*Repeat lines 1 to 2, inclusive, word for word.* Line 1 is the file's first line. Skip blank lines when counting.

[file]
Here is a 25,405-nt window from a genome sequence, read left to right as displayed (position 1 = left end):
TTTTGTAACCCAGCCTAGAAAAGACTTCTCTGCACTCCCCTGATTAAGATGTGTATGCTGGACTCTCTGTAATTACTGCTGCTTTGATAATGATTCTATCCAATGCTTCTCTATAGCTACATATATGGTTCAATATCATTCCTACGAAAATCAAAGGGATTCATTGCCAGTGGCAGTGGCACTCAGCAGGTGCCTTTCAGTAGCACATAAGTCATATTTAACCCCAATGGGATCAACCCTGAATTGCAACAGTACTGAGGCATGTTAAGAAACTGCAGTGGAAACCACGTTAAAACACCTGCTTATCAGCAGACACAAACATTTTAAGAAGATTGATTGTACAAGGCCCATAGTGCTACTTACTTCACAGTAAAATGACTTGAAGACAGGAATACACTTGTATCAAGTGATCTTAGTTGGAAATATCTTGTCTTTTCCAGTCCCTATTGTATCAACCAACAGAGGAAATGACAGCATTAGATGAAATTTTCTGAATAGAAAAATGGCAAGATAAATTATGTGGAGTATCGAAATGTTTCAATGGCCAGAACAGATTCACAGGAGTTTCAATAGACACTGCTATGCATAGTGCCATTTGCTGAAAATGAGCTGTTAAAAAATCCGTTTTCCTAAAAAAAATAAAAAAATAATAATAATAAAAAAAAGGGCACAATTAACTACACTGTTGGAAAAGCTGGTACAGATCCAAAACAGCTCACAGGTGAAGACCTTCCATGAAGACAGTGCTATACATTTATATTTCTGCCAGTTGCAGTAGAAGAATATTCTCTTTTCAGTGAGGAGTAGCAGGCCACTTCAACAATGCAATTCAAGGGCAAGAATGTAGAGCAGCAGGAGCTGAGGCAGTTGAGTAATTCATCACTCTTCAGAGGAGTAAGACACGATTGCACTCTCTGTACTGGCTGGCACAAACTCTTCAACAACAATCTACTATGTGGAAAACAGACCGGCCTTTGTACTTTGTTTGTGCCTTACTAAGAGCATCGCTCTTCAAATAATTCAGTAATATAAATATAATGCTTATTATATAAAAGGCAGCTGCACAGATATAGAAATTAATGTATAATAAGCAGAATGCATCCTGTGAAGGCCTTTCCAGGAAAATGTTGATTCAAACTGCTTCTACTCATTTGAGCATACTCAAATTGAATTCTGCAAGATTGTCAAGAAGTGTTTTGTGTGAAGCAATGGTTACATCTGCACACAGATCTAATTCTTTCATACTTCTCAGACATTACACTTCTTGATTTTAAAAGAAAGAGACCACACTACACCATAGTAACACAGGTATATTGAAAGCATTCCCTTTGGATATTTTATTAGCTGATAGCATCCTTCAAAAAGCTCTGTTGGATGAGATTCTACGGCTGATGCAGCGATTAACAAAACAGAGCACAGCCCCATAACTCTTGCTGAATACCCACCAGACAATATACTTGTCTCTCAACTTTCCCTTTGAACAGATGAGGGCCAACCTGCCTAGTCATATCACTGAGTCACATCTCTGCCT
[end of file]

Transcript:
Here is a 25,405-nt window from a genome sequence, read left to right as displayed (position 1 = left end):
TTTTGTAACCCAGCCTAGAAAAGACTTCTCTGCACTCCCCTGATTAAGATGTGTATGCTGGACTCTCTGTAATTACTGCTGCTTTGATAATGATTCTATCCAATGCTTCTCTATAGCTACATATATGGTTCAATATCATTCCTACGAAAATCAAAGGGATTCATTGCCAGTGGCAGTGGCACTCAGCAGGTGCCTTTCAGTAGCACATAAGTCATATTTAACCCCAATGGGATCAACCCTGAATTGCAACAGTACTGAGGCATGTTAAGAAACTGCAGTGGAAACCACGTTAAAACACCTGCTTATCAGCAGACACAAACATTTTAAGAAGATTGATTGTACAAGGCCCATAGTGCTACTTACTTCACAGTAAAATGACTTGAAGACAGGAATACACTTGTATCAAGTGATCTTAGTTGGAAATATCTTGTCTTTTCCAGTCCCTATTGTATCAACCAACAGAGGAAATGACAGCATTAGATGAAATTTTCTGAATAGAAAAATGGCAAGATAAATTATGTGGAGTATCGAAATGTTTCAATGGCCAGAACAGATTCACAGGAGTTTCAATAGACACTGCTATGCATAGTGCCATTTGCTGAAAATGAGCTGTTAAAAAATCCGTTTTCCTAAAAAAAATAAAAAAATAATAATAATAAAAAAAAGGGCACAATTAACTACACTGTTGGAAAAGCTGGTACAGATCCAAAACAGCTCACAGGTGAAGACCTTCCATGAAGACAGTGCTATACATTTATATTTCTGCCAGTTGCAGTAGAAGAATATTCTCTTTTCAGTGAGGAGTAGCAGGCCACTTCAACAATGCAATTCAAGGGCAAGAATGTAGAGCAGCAGGAGCTGAGGCAGTTGAGTAATTCATCACTCTTCAGAGGAGTAAGACACGATTGCACTCTCTGTACTGGCTGGCACAAACTCTTCAACAACAATCTACTATGTGGAAAACAGACCGGCCTTTGTACTTTGTTTGTGCCTTACTAAGAGCATCGCTCTTCAAATAATTCAGTAATATAAATATAATGCTTATTATATAAAAGGCAGCTGCACAGATATAGAAATTAATGTATAATAAGCAGAATGCATCCTGTGAAGGCCTTTCCAGGAAAATGTTGATTCAAACTGCTTCTACTCATTTGAGCATACTCAAATTGAATTCTGCAAGATTGTCAAGAAGTGTTTTGTGTGAAGCAATGGTTACATCTGCACACAGATCTAATTCTTTCATACTTCTCAGACATTACACTTCTTGATTTTAAAAGAAAGAGACCACACTACACCATAGTAACACAGGTATATTGAAAGCATTCCCTTTGGATATTTTATTAGCTGATAGCATCCTTCAAAAAGCTCTGTTGGATGAGATTCTACGGCTGATGCAGCGATTAACAAAACAGAGCACAGCCCCATAACTCTTGCTGAATACCCACCAGACAATATACTTGTCTCTCAACTTTCCCTTTGAACAGATGAGGGCCAACCTGCCTAGTCATATCACTGAGTCACATCTCTGCCT